Sandboxing vs. Code Review
In designing an extension system where developers contribute code, there's a key upfront decision that has a very deep effect on the platform — To what extent should plugins be trusted? Should plugin authors be forced to attain the approval of some body of reviewers, or do we instead rely on a software sandbox to mitigate the potential harm that could be done by untrusted code from unknown authors (and hence relax the review requirement)? The former approach can minimize upfront investment in platform development, while the latter can reduce delays in publishing 3rd party code.
In addition to increasing complexity, the sandbox-based approach constrains the creativity of developers who use the platform. The universe of what is possible is pre-defined by the platform authors, which is contrary to the idea of an extension system. Thanks to Atul Varma's recent overview of JetPack development, I now can identify this tension as Jonathan Zittrain's "Generative Dilemma".
At first glance, the platform developer might feel stuck with a binary decision between generativity vs. self service (the ability of plugin authors to publish immediately without oversight or review). A little more thought, however, reveals that in reality there's a spectrum with several interesting intermediate choices. The first hybrid to consider: a sandbox with a set of additional capabilities or permissions that may be requested by code running therein.
Building a Capable Sandbox
In many ways, browser extensions can be considered conceptual peers of the browser: They share direct access to the end user and to the resources of the machine within which they run. Additionally, given the wide target audience of modern extension systems, developers with widely varied levels of experience and grasp of security issues are empowered to author and quickly publish extensions. Providing extensions with system access to permit generativity creates a tension with the requirement that extensions run in a locked-down environment to preserve reviewless publishing and prevent accidental or malicious end-user compromise. We seem to be converging on a capability-based security model, where sandboxed code may explicitly or implicitly3 request enhanced "capabilities" or "permissions." Several of the projects mentioned here have mechanisms which allow an extension to express its required permissions:
- Chrome extensions require explicit expression of capabilities (or "permissions") in a manifest.
- In JetPack, it may eventually be possible to automatically determine the capabilities required by a given JetPack, based on the dependency graph of "superpowers" it uses (see below)
- In BrowserPlus, as in Chrome, permissions are explicitly stated in a manifest.
As different projects attempt to build capabilities-based systems, an interesting opportunity for collaboration arises. Users are going to learn to some extent what "writing to a temporary location on your disk" means. They will also learn more about "using location," and maybe also about "capturing video using a webcam." As new platforms emerge that ask the user more and more questions, it would be beneficial if these platforms shared similar capability lists, perhaps even a similar language or visual vocabulary.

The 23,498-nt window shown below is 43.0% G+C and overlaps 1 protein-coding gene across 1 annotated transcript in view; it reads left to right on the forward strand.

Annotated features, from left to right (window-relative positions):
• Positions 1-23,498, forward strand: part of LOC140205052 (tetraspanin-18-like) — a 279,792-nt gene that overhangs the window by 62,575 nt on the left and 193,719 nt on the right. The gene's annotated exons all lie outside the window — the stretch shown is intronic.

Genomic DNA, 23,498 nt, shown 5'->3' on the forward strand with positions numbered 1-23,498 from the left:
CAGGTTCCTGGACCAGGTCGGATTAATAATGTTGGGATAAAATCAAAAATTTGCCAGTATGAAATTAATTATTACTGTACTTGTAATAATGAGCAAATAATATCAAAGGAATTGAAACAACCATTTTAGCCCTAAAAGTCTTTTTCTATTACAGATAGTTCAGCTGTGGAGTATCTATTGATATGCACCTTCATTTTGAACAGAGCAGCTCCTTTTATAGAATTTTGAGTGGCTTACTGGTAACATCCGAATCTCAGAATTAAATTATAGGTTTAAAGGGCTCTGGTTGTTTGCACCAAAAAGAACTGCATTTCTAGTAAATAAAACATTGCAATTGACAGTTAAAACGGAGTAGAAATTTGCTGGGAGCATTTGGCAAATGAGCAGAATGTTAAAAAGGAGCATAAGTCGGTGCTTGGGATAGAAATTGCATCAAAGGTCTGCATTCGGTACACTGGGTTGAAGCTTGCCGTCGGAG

From Capabilities to Meaningful Decisions
While we all seem to agree that an enumerable list of capabilities is a prerequisite to intelligent interface design, it's not clear that we've yet determined how to consolidate this information in a user interface that allows meaningful decisions. This is not for a lack of thought: Over a year ago, Dion Almaer suggested a "nuanced question" combined with good post-decision feedback. Since then, he's summarized ideas from Mozilla folks regarding a "layer [of] social trust on top of the technical security." More recently, there's been some initial discussion of a stop-light style representation of risk, which if correctly applied could distill a complex decision into a series of simple questions, (for example, Do you trust yahoo.com?) which iteratively becomes more ominous as the stakes (and the implied risk) get higher.
Better Responses Through Fewer Questions
One approach employed by BrowserPlus attempts to minimize explicit prompting and leverages mechanisms of implicit consent instead 4 by carefully crafting the API between trusted and untrusted code. One such example is file selection, where the act of navigating an operating system-supplied file picker dialog indicates implicitly that the site should be allowed to read the contents of selected file(s). Another example where this technique might be applied involves webcam access. Rather than asking the user if a site may use the webcam, pop up a window displaying the view from the webcam, allowing the user to capture a picture inside that frame (outside the control of the page), and finally after capturing "share" the capture with the page.
Architecting APIs and UI in this way can somewhat alleviate the need for explicit up-front questions and allow in-context kinesthetic decision making to occur. This approach is not without fault however, as it can also confine the freedom of UI designers. Eliminating needless questions assumes that only by asking fewer questions of higher quality, will we truly empower the user to make meaningful decisions.
Permission Prompts in Practice
In addition to ongoing thought experiments in me